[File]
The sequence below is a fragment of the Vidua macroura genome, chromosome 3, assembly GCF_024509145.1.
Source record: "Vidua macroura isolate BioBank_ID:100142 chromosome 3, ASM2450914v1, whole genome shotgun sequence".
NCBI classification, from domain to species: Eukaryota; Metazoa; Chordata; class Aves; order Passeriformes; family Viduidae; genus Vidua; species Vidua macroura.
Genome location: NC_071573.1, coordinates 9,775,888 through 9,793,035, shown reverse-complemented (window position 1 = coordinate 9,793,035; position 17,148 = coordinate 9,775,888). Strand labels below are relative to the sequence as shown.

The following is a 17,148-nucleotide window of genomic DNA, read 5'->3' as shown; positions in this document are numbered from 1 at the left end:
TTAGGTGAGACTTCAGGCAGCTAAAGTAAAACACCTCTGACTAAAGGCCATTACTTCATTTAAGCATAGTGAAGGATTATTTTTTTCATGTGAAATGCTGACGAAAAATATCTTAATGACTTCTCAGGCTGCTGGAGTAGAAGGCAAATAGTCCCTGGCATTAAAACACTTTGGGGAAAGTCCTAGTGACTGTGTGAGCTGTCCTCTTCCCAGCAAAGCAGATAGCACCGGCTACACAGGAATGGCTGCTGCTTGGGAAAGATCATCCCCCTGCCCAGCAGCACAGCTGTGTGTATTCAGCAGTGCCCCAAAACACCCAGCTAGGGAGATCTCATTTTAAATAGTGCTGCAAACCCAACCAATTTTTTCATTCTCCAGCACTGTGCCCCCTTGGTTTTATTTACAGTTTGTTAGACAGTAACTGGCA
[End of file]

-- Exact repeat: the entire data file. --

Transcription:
The sequence below is a fragment of the Vidua macroura genome, chromosome 3, assembly GCF_024509145.1.
Source record: "Vidua macroura isolate BioBank_ID:100142 chromosome 3, ASM2450914v1, whole genome shotgun sequence".
NCBI classification, from domain to species: Eukaryota; Metazoa; Chordata; class Aves; order Passeriformes; family Viduidae; genus Vidua; species Vidua macroura.
Genome location: NC_071573.1, coordinates 9,775,888 through 9,793,035, shown reverse-complemented (window position 1 = coordinate 9,793,035; position 17,148 = coordinate 9,775,888). Strand labels below are relative to the sequence as shown.

The following is a 17,148-nucleotide window of genomic DNA, read 5'->3' as shown; positions in this document are numbered from 1 at the left end:
TTAGGTGAGACTTCAGGCAGCTAAAGTAAAACACCTCTGACTAAAGGCCATTACTTCATTTAAGCATAGTGAAGGATTATTTTTTTCATGTGAAATGCTGACGAAAAATATCTTAATGACTTCTCAGGCTGCTGGAGTAGAAGGCAAATAGTCCCTGGCATTAAAACACTTTGGGGAAAGTCCTAGTGACTGTGTGAGCTGTCCTCTTCCCAGCAAAGCAGATAGCACCGGCTACACAGGAATGGCTGCTGCTTGGGAAAGATCATCCCCCTGCCCAGCAGCACAGCTGTGTGTATTCAGCAGTGCCCCAAAACACCCAGCTAGGGAGATCTCATTTTAAATAGTGCTGCAAACCCAACCAATTTTTTCATTCTCCAGCACTGTGCCCCCTTGGTTTTATTTACAGTTTGTTAGACAGTAACTGGCA